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  • Writer's pictureJen Norris

Review: State of Play 2023, Jerron Herman and Kensaku Shinohara, ODC Theater, August 10, 2023

The second week of ODC Theater’s State of Play Festival 2023 introduces the identity-based work of two touring artists, Jerron Herman from New York, and Los Angeles based Kensaku Shinohara. While the festival format presents their work in separate ticketed performances with a twenty-minute break in between, the juxtaposition invites the the viewer to compare and contrast the artists’ individual perspectives.

Herman opens the evening with VITRUVIAN, a solo he created and performed based on DaVinci’s famous drawing of the ideal male body proportions. Embodying this work is an empowering choice for Herman, a disabled artist, whose left arm remains bent throughout the performance.

Jerron Herman; Photo by Maria Baranova

Herman is a captivating performer, purposeful and fascinating. The arc of his swinging arm defines and drives the movement of the dance. It cuts a circle from knee to above the head as it rotates round and round. When thrown out at shoulder-height, the arm’s momentum generates a swift rotation of the body around its axis.

He sashays in giant sidesteps, circling the stage, his smiling face toward the audience. Periodically he inserts a vertical leaping spin. Like an ice skater, he lands on two feet and continues his arc undisrupted. After several circuits the leap causes him to stumble and fall. Herman rises undeterred and perseveres. (I am conscious of my own ableist lens with its attachment to perfect execution and lack of comfort when faced with frailty or failure.) It isn’t clear whether the falls are choreographed, but his resilience is noteworthy, regardless.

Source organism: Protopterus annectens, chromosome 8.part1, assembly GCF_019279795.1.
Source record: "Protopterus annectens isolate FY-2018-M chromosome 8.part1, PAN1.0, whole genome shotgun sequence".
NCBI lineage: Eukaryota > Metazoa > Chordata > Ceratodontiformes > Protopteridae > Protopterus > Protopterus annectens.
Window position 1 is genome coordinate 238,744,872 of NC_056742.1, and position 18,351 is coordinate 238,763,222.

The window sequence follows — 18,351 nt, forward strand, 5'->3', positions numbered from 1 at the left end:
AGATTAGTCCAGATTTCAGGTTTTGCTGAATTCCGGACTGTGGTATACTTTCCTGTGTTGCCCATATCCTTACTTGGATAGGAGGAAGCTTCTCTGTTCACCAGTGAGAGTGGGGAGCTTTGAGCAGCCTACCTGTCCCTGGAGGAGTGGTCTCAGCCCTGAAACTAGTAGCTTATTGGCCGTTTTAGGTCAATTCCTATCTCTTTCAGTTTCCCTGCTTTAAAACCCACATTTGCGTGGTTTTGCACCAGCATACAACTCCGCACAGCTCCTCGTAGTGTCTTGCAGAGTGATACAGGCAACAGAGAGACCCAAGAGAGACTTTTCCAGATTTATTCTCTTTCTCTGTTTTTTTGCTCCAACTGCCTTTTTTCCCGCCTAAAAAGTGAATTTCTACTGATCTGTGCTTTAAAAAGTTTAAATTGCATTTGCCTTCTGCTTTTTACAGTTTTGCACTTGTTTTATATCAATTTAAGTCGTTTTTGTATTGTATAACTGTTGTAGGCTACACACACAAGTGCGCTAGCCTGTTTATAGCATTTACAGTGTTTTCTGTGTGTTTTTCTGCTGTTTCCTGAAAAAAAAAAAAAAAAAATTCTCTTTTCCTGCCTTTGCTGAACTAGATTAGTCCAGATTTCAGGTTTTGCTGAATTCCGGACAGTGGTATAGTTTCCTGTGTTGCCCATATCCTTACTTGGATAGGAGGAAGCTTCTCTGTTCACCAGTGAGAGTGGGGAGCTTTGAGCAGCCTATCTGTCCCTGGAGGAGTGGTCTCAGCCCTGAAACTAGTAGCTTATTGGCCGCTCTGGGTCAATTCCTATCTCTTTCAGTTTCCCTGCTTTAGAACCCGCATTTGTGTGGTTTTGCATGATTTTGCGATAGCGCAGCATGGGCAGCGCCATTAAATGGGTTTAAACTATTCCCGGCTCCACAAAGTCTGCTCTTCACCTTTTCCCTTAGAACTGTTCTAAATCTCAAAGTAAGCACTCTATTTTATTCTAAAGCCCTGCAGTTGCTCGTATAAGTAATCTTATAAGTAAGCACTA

Repetition and iteration are used to great effect throughout, allowing us to absorb the movement, its impetus and execution. Whether moving across the floor, his body like a rolling pin, or taking long lunging steps from knee-to-knee, Herman communicates both the effort and the joy of exploration and success.

Echoing the geometric figures of DaVinci’s drawing, much of Herman’s performance happens in and around circles and squares of light. Bent at the waist he rises slowly, drawing his hand along his torso and over his tilted head. He is monumental. The lit shapes on the floor provide boundaries that Herman can play within, against, and ultimately break through.

VITRUVIAN is crafted with a thoughtfulness worthy of its iconic inspiration. Five rectangular banners, functioning as projection surfaces, hang in a diagonal line above the stage. Their size diminishes proportionally as they recede toward the back corner, a reference to the practice of perspective drawing associated with DaVinci. (Scenic and Lighting Design, John D. Alexander).

Herman’s dancing held me rapt, so I had little time to watch the banner images, but from what I saw, they are as well-made as the rest of the project. The smiling face and beautifully manicured hands of a man are often present, welcoming and beckoning to us. Throughout, brightly colored words appear atop the moving images. These captions aid deaf and hard-of-hearing patrons with descriptions of the music. The phrases such as “deep saxophone” or “lifting flute flourish” bring attention to the marvelous jazz score for all attendees. (Music and Sound Jjjjjerome Ellis and James Harrison Monaco).

VIVURIAN takes us on a transformative human journey, containing great joy and pathos. We feel Herman’s relief and pride, as head bowed, he weeps as the lights fade.